Category Archives: Teaching Russian History

Anatomy of a Course: Final Student Thoughts

Here is the final post of the semester for the “Anatomy of a Course.” I hope it has been helpful, in whole or in part, for folks in the field. I’ll give the final words to Kamini Masood, a student … Continue reading

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Anatomy of a Course: The Final Exam

The final exam serves many functions. It’s a moment of assessment, of course, a relatively important one in this class at 40% of the total grade. A student writes for two hours, and you read it for fifteen minutes. If … Continue reading

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Anatomy of a Course: Outside Speakers

I’m sitting now proctoring the final exam for “Russia from Lenin to Putin,” so the “Anatomy of a Course” is nearly finished. I’ll have a final post or two on the final exam, and there will be one more guest … Continue reading

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Anatomy of a Course: “A bit of a mess”

How should a college professor teach? Pick up a guide for new instructors (or attend a workshop aimed at the same), and you may well be advised to train yourself to be a “guide on the side” rather than a … Continue reading

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Anatomy of a Course: A student view

This month, I invited one of my students to write about her experiences in the “Russia from Lenin to Putin” course. She chose to write about how different types of readings worked together in the course. The author is Nicole … Continue reading

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Anatomy of a Course: Starting the Semester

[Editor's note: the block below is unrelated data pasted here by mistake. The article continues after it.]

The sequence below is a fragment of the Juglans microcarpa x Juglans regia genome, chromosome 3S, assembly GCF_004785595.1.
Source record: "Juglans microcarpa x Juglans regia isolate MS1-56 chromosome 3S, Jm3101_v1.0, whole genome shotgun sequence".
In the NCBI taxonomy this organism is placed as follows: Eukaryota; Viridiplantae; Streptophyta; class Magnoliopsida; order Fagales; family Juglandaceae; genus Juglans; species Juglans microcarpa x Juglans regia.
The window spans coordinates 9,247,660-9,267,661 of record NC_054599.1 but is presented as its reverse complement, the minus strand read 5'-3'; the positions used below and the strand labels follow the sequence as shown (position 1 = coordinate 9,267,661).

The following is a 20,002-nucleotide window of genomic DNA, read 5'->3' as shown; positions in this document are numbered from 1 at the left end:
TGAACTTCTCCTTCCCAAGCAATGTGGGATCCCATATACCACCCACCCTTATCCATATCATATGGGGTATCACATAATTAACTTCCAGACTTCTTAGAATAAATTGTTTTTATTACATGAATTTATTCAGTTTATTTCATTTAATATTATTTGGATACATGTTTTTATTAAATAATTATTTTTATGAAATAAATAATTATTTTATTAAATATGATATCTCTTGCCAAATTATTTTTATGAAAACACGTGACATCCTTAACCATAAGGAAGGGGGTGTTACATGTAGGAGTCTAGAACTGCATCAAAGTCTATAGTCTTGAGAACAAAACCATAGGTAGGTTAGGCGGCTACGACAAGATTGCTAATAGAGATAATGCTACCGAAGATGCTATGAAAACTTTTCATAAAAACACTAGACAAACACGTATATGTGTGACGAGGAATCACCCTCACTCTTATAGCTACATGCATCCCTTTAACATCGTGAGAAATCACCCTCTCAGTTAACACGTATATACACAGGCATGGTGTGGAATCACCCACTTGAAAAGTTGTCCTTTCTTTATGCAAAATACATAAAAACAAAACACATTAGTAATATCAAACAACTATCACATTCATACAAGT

Every year, somehow, the start of the fall semester gets busier and busier. At an institution like mine, which is crazy about meetings, everyone wants to meet right away. Tenure cases are mulled. Grant proposals are due (hooray for an … Continue reading

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Anatomy of a Course: Syllabus construction, pt. 3 (topics and readings)

As I discussed in my first two posts on syllabus construction, I try to figure out the readings and weekly topics as my last step, after I’ve made decisions on the course goals and assignments that form the backbone of … Continue reading

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Anatomy of a Course: Syllabus construction, pt. 2 (assignments)

I mentioned in my first “Anatomy of a Course” post that I had flubbed my interview question on course preparation by only mentioning the books I hoped to use. One of the basic things I failed to do was to … Continue reading

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Anatomy of a Course: Syllabus construction, pt. 1 (nuts and bolts)

This is part of a continuing series entitled “Anatomy of a Course,” which will be updated throughout Fall 2017. Click on the “Anatomy of a Course” category heading to see all the relevant posts. If you haven’t been in a … Continue reading

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Anatomy of a course

I well remember the teaching portion of my first job interview for a tenure-track position. They asked me a simple question – how would I design a course on Russian history? – and I gave them a simple answer – … Continue reading

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Demons

“Every extremely shameful, immeasurably humiliating, mean, and, above all, ridiculous position I have happened to get into in my life has always aroused in me, along with boundless wrath, an unbelievable pleasure.” – Nikolai Stavrogin, in Demons (692) I gave … Continue reading

Posted in Teaching Russian History, Terrorism, Uncategorized | 3 Comments

Visualizing the 1897 Census in Pie Charts